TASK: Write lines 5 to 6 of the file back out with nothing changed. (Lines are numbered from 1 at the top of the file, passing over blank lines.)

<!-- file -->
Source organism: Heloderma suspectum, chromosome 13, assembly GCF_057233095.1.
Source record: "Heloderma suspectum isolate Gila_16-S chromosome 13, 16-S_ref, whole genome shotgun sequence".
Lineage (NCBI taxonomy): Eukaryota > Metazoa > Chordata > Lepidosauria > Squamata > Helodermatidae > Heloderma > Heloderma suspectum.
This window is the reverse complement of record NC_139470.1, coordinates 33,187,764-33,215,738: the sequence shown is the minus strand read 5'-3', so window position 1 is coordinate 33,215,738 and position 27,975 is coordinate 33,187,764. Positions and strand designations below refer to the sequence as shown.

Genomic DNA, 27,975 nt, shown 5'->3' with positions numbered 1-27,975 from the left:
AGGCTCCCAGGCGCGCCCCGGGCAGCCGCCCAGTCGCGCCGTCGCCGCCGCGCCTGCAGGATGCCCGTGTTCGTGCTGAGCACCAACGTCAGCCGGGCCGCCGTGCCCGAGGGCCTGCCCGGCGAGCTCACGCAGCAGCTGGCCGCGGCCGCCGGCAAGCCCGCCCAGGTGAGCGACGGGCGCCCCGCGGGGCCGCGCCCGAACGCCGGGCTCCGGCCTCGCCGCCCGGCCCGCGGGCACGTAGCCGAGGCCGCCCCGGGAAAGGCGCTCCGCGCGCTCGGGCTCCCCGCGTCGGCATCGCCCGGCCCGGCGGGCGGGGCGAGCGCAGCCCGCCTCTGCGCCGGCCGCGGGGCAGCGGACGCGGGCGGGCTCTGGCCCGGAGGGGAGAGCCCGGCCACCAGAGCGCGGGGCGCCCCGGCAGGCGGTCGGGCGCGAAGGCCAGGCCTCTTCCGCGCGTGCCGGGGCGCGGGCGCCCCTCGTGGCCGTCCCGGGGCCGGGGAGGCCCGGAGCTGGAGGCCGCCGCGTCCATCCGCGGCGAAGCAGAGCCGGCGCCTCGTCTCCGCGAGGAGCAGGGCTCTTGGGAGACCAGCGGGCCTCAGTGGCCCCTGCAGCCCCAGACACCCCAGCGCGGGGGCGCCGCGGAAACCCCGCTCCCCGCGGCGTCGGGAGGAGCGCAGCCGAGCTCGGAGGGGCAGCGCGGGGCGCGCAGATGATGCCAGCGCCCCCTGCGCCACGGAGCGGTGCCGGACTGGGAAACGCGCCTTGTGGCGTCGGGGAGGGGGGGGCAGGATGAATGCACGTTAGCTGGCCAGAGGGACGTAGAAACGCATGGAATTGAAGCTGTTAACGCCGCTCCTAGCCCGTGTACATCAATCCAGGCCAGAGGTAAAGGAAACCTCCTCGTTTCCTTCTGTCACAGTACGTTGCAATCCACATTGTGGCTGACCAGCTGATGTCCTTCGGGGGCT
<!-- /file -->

Genomic DNA, 27,975 nt, shown 5'->3' with positions numbered 1-27,975 from the left:
AGGCTCCCAGGCGCGCCCCGGGCAGCCGCCCAGTCGCGCCGTCGCCGCCGCGCCTGCAGGATGCCCGTGTTCGTGCTGAGCACCAACGTCAGCCGGGCCGCCGTGCCCGAGGGCCTGCCCGGCGAGCTCACGCAGCAGCTGGCCGCGGCCGCCGGCAAGCCCGCCCAGGTGAGCGACGGGCGCCCCGCGGGGCCGCGCCCGAACGCCGGGCTCCGGCCTCGCCGCCCGGCCCGCGGGCACGTAGCCGAGGCCGCCCCGGGAAAGGCGCTCCGCGCGCTCGGGCTCCCCGCGTCGGCATCGCCCGGCCCGGCGGGCGGGGCGAGCGCAGCCCGCCTCTGCGCCGGCCGCGGGGCAGCGGACGCGGGCGGGCTCTGGCCCGGAGGGGAGAGCCCGGCCACCAGAGCGCGGGGCGCCCCGGCAGGCGGTCGGGCGCGAAGGCCAGGCCTCTTCCGCGCGTGCCGGGGCGCGGGCGCCCCTCGTGGCCGTCCCGGGGCCGGGGAGGCCCGGAGCTGGAGGCCGCCGCGTCCATCCGCGGCGAAGCAGAGCCGGCGCCTCGTCTCCGCGAGGAGCAGGGCTCTTGGGAGACCAGCGGGCCTCAGTGGCCCCTGCAGCCCCAGACACCCCAGCGCGGGGGCGCCGCGGAAACCCCGCTCCCCGCGGCGTCGGGAGGAGCGCAGCCGAGCTCGGAGGGGCAGCGCGGGGCGCGCAGATGATGCCAGCGCCCCCTGCGCCACGGAGCGGTGCCGGACTGGGAAACGCGCCTTGTGGCGTCGGGGAGGGGGGGGCAGGATGAATGCACGTTAGCTGGCCAGAGGGACGTAGAAACGCATGGAATTGAAGCTGTTAACGCCGCTCCTAGCCCGTGTACATCAATCCAGGCCAGAGGTAAAGGAAACCTCCTCGTTTCCTTCTGTCACAGTACGTTGCAATCCACATTGTGGCTGACCAGCTGATGTCCTTCGGGGGCT